Brilliant Writing: Read The 5P Update From The National Hurricane Center

hurricane News

MIAMI, FL ( — We enjoy good writing that is somewhat tongue-in-cheek to the point that it borders on satire. While we are not suggesting that the National Hurricane Center is anything but serious 24/7, you will almost assuredly enjoy the fantastic writing of the 5pm update on what is now Beryl. When was the last time you saw the words “surprise” and “quandary” in a National Hurricane Center update?!
Here it is…
Beryl has been a bit of a surprise today, which is not uncommon for
tiny tropical cyclones such as itself. A 1724 UTC SSMI microwave
pass and a 1853 UTC SSMI/S pass both revealed that the cyclone had
developed a well-defined 5 nmi-wide mid-level eye, and a dimple has
been apparent in visible satellite imagery. It’s usually difficult
to get a good handle on the intensity of these types of cyclones
given their small size, but data-T numbers from TAFB and SAB are a
consensus T3.0. The initial intensity is therefore raised to 45 kt,
but there is a lot of uncertainty in this estimate.
If the initial intensity is uncertain, the future intensity is even
more of a quandary. Despite being surrounded by abundant dry air,
Beryl has apparently been able to isolate itself and possibly
moisten the near-storm environment while located in an area of low
shear. Since the shear is expected to remain quite low for the next
36 hours or so, and small cyclones like Beryl often have a tendency
to strengthen quickly over a short period of time, continued
intensification appears likely for the next day or so. The updated
NHC intensity forecast most closely follows the statistical-
dynamical guidance, which lies at the upper end of the guidance
envelope, and brings Beryl to hurricane strength within 36 hours.
After that time, increasing westerly shear, partially due to Beryl
accelerating toward the west, is expected to cause weakening. In
addition, every global model shows the cyclone opening up into a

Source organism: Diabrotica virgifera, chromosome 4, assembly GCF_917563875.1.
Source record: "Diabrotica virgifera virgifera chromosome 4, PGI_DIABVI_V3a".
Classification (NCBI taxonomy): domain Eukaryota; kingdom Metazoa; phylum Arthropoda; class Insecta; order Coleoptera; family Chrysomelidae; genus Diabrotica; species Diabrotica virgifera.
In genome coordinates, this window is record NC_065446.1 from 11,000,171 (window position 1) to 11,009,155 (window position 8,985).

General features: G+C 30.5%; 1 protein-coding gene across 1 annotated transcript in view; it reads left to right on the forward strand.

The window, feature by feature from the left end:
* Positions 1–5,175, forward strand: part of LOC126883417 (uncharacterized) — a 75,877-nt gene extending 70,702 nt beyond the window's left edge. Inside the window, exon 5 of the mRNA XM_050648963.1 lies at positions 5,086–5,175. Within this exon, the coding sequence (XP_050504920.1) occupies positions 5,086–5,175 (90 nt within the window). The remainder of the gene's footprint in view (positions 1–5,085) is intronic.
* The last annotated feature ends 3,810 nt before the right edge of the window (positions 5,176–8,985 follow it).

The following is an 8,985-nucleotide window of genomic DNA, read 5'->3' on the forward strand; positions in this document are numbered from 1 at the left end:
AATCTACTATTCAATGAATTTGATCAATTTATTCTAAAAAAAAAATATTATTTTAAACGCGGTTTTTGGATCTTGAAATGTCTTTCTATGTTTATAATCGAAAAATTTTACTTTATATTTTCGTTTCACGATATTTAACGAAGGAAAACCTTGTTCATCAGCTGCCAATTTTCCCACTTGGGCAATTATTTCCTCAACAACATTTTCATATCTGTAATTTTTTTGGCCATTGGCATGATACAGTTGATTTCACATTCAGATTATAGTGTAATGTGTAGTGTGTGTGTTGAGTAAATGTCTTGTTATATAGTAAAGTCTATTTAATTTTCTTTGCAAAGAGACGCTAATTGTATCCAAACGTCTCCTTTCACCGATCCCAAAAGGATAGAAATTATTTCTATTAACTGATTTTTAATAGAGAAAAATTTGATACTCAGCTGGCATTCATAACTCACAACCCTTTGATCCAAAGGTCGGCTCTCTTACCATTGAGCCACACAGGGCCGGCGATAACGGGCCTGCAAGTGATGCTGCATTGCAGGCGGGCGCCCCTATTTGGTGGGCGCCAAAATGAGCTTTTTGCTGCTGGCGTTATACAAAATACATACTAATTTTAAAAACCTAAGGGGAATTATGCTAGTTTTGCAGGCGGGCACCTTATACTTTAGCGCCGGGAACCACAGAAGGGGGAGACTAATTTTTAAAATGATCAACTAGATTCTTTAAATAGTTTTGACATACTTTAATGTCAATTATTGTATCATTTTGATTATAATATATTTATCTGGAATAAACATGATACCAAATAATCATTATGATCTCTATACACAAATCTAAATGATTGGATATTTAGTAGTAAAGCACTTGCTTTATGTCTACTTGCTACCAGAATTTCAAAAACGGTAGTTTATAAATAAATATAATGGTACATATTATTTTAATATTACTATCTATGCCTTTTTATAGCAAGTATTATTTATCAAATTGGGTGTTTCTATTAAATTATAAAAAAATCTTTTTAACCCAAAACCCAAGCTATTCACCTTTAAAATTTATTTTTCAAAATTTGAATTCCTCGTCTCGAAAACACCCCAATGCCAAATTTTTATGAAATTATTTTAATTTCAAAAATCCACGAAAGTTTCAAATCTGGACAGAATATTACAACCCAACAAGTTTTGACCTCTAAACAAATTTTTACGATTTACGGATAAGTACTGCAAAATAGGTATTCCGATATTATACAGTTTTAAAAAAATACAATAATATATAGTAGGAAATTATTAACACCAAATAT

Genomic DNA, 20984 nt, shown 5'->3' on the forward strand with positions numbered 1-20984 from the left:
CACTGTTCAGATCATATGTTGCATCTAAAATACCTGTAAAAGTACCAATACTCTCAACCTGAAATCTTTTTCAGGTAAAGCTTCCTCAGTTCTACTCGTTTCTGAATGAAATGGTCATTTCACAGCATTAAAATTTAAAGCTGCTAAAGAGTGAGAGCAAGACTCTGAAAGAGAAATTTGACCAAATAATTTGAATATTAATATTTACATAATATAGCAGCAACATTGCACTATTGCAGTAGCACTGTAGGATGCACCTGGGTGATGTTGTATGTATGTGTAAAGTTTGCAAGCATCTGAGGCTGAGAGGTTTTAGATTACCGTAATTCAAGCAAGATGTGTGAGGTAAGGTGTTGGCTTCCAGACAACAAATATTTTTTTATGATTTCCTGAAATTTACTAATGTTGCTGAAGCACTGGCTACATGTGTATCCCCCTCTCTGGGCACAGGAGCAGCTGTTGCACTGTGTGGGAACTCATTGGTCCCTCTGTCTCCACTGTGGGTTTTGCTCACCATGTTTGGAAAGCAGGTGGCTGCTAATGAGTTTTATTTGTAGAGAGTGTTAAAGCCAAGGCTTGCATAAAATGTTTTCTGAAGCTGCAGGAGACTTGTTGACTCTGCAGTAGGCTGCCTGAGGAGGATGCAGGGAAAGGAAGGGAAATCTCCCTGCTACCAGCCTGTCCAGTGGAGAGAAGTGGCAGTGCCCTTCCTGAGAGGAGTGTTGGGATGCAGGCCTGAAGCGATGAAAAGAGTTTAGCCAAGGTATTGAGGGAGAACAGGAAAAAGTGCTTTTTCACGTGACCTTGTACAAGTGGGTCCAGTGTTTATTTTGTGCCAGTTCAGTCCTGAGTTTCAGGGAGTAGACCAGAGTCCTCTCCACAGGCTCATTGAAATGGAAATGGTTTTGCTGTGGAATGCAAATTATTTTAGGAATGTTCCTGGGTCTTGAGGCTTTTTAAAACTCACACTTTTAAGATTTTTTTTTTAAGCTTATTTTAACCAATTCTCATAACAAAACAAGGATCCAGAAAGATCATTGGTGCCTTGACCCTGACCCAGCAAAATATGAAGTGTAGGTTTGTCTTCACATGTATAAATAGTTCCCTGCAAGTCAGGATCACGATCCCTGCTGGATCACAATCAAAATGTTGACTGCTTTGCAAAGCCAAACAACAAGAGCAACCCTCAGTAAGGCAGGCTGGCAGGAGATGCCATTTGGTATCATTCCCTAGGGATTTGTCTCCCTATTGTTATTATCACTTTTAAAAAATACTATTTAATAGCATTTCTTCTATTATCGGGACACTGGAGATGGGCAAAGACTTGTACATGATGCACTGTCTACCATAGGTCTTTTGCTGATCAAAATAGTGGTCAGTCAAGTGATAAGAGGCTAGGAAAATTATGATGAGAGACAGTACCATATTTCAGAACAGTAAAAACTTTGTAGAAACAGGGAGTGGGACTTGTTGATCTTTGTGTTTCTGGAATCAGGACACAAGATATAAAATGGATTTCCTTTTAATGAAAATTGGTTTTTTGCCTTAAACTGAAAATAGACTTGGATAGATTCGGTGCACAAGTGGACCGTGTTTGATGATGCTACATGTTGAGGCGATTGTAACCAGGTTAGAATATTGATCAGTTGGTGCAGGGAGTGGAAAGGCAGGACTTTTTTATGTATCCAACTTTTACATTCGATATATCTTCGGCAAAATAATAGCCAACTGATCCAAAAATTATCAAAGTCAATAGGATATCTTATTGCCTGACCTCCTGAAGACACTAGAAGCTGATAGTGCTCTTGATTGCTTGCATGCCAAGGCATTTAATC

tropical wave in 72-96 hours, which is what the NHC forecast
continues to depict. It cannot be stressed enough, however, that
this is a low confidence forecast.
The one stable part of the forecast is Beryl’s future track. The
new guidance has not changed much from the previous forecast cycle,
and it continues to show Beryl slowing down a bit during the next 24
hours, followed by a west-northwestward acceleration in 48-72 hours
due to a strengthening ridge to the north. The updated NHC track
forecast is just a bit south of the previous one and is closest to
the HCCA and Florida State Superensemble guidance.
Even though Beryl is expected to dissipate just east of the Lesser
Antilles early next week, the remnant tropical wave will continue
moving quickly westward and will likely bring locally heavy
rains and gusty winds to portions of the Leeward Islands on Sunday
and Monday.
Key Messages:
1. Due to its very small size, there is greater-than-usual
uncertainty in the analysis of Beryl’s current intensity.
Confidence in the official intensity forecast is also much lower
than normal. Rapid changes in intensity, both up and down, that are
difficult to predict are possible during the next couple of days.
2. While Beryl is still expected to dissipate as a tropical cyclone
by Monday before reaching the Lesser Antilles, there will likely
be some rain and wind impacts on those islands early next week.
Residents there should monitor products from their local weather
office for more information.